We may not give our lives to this ideal in the same way that Bonifacio did. We need not die for our nation. But we should give our lives just the same, through our actions, through our writing, and through the various questions we ask about power, freedom, and the sacrifices we must make to bring about a just society.

Maybe, we will remember these obligations when we move beyond the university.

Maybe, as students of art, writing, and criticism, we will realize that we’ve been fulfilling them all along.

In dedicating ourselves to working towards freedom, freedom for everybody and freedom for ourselves, we are memorializing and honoring the sacrifices others have made for us. But we are also moving towards the kind of nation—national community, national belonging, national sanctuary, and national love—that Bonifacio envisioned in his poem. We are helping to bring about this vision into reality.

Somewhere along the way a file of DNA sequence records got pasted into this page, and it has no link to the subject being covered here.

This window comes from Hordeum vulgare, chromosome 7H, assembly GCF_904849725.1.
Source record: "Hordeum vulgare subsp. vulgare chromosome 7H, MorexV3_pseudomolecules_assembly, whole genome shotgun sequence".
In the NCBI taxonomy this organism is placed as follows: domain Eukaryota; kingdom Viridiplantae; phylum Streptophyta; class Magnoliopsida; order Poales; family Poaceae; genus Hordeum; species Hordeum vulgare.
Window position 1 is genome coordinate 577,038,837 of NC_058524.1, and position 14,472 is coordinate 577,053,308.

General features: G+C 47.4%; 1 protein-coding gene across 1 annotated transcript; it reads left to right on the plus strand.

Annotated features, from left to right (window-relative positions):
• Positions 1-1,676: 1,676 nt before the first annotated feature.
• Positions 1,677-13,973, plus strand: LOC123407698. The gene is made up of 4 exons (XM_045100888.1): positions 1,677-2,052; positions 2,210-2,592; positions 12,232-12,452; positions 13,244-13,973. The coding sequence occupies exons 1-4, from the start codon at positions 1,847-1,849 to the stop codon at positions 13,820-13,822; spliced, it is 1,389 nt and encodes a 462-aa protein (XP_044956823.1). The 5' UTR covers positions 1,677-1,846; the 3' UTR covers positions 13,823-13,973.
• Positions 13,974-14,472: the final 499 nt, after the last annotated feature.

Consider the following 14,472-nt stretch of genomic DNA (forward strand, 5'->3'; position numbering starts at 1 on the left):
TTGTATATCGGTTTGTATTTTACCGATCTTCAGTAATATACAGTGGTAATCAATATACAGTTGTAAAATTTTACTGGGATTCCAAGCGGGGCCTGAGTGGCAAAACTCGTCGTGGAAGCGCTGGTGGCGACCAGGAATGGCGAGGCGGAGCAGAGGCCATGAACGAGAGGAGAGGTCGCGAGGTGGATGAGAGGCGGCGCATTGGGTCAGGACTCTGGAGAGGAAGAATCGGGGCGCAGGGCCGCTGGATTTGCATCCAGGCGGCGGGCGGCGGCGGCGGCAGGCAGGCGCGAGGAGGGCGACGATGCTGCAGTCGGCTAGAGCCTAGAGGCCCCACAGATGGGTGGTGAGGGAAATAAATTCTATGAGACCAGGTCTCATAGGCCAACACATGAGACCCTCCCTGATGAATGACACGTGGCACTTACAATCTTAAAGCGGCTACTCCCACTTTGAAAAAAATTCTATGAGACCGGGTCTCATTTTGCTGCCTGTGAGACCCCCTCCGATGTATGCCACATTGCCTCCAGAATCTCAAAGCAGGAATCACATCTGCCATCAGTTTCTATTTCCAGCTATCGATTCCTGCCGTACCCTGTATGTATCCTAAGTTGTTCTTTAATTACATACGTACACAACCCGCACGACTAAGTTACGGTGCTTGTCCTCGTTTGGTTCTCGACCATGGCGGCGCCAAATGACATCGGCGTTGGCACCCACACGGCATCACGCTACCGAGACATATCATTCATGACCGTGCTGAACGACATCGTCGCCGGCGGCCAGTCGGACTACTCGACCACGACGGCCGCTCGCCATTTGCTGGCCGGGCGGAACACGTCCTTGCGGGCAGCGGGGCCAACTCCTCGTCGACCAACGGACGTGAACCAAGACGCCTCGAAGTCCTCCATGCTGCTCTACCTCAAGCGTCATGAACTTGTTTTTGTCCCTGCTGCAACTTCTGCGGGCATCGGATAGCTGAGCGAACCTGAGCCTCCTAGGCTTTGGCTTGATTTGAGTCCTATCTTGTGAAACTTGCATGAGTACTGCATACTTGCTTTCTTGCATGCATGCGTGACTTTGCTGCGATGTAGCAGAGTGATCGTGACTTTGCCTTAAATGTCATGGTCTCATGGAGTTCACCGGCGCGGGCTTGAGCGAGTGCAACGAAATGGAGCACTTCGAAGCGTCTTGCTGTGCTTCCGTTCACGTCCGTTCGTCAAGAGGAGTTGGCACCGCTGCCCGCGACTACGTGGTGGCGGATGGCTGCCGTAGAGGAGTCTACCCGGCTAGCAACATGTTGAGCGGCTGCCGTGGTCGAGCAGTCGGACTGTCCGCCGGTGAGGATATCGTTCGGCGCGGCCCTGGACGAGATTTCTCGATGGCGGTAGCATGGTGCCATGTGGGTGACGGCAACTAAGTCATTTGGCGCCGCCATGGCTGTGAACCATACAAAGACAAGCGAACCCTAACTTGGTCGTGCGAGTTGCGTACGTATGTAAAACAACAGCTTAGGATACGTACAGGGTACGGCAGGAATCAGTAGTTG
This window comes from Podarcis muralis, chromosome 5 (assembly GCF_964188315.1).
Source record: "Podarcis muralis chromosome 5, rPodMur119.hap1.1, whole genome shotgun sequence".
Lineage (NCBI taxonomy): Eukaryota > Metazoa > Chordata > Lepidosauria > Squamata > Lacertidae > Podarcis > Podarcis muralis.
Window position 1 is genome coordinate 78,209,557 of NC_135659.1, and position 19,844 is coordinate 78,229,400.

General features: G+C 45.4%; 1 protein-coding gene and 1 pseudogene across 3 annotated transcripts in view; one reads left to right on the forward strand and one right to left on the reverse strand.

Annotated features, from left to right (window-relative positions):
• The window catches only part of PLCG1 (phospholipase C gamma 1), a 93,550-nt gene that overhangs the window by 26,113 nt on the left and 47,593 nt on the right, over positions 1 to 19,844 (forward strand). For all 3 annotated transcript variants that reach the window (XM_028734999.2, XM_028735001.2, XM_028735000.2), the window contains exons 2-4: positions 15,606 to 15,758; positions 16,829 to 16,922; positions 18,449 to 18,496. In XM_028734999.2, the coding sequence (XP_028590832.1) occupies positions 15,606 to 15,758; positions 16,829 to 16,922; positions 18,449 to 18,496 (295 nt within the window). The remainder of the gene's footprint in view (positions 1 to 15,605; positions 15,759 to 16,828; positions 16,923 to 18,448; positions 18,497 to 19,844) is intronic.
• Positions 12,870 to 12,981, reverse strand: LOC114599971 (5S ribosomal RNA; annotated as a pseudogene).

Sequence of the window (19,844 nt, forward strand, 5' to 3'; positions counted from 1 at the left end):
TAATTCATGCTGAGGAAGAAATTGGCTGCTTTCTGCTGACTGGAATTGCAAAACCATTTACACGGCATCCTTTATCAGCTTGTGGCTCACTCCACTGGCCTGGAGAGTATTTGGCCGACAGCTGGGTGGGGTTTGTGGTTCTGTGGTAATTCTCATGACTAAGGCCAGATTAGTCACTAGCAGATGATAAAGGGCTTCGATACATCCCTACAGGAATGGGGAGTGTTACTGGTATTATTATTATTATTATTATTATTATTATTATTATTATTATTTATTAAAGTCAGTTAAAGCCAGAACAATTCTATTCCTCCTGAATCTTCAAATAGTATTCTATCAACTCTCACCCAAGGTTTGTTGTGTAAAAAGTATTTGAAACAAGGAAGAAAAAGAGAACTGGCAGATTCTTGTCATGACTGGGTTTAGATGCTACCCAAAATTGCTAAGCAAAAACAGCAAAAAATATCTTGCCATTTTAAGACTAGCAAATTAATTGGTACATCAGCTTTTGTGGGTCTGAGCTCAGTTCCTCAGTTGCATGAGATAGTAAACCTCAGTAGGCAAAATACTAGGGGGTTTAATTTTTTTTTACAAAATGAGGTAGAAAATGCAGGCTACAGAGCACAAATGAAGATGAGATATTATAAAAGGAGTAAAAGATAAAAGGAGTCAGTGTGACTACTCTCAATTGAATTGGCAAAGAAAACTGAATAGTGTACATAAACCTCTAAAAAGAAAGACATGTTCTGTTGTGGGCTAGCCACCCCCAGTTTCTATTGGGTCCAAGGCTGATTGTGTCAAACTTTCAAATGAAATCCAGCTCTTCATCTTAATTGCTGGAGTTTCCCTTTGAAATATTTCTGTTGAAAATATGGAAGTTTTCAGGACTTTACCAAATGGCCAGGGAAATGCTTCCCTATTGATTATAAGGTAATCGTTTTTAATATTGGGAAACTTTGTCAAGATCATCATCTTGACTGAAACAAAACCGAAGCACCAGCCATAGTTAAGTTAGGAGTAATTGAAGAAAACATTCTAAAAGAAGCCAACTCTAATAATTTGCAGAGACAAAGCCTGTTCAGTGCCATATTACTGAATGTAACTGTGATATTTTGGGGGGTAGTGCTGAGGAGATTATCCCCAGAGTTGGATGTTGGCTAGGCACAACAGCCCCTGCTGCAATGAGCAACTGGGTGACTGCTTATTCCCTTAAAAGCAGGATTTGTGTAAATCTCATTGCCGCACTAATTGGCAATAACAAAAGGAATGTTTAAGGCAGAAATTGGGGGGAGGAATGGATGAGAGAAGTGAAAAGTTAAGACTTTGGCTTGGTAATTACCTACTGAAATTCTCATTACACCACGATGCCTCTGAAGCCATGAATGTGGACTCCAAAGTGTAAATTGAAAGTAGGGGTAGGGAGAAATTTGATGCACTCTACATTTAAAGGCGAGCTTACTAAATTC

Some will surely say that the time we’ve spent studying art and culture is a detraction from more serious issues, from the starvation and humiliation so many Filipinos continue to face. In a world of chaos and torment, they will say, the humanities have nothing to offer beyond luxury and distraction.

But they will be wrong. As Bonifacio shows us, art and revolution, culture and politics, cannot be so easily separated. Indeed, his poem reminds us that our time at the University has been spent interrogating, exploring, and imagining the freedom that inspired our greatest citizens, and that continues to elude us today. His poem reminds us that our studies at the College of Arts and Letters have not been an abandonment of revolutionary ideals. They have been a remembering.

Thank you very much, and congratulations, class of 2014.

About KALasag (Opisyal na Papel Pampahayag ng Kolehiyo ng Arte at Literatura, Unibersidad ng Pilipinas)

KALasag, ang Opisyal na Papel Pampahayagan ng Kolehiyo ng Arte at Literatura, Unibersidad ng Pilipinas. Ito ang magsisilbing pahayagan ng mga pananaw, usapin at paninindigan ng mga estudyante hinggil sa mga mahahalagang isyu. Ito rin ay magiging daan tungo sa pagbuo ng identidad ng kolehiyo at paghahanap ng lugar nito sa pamantasan at lipunan.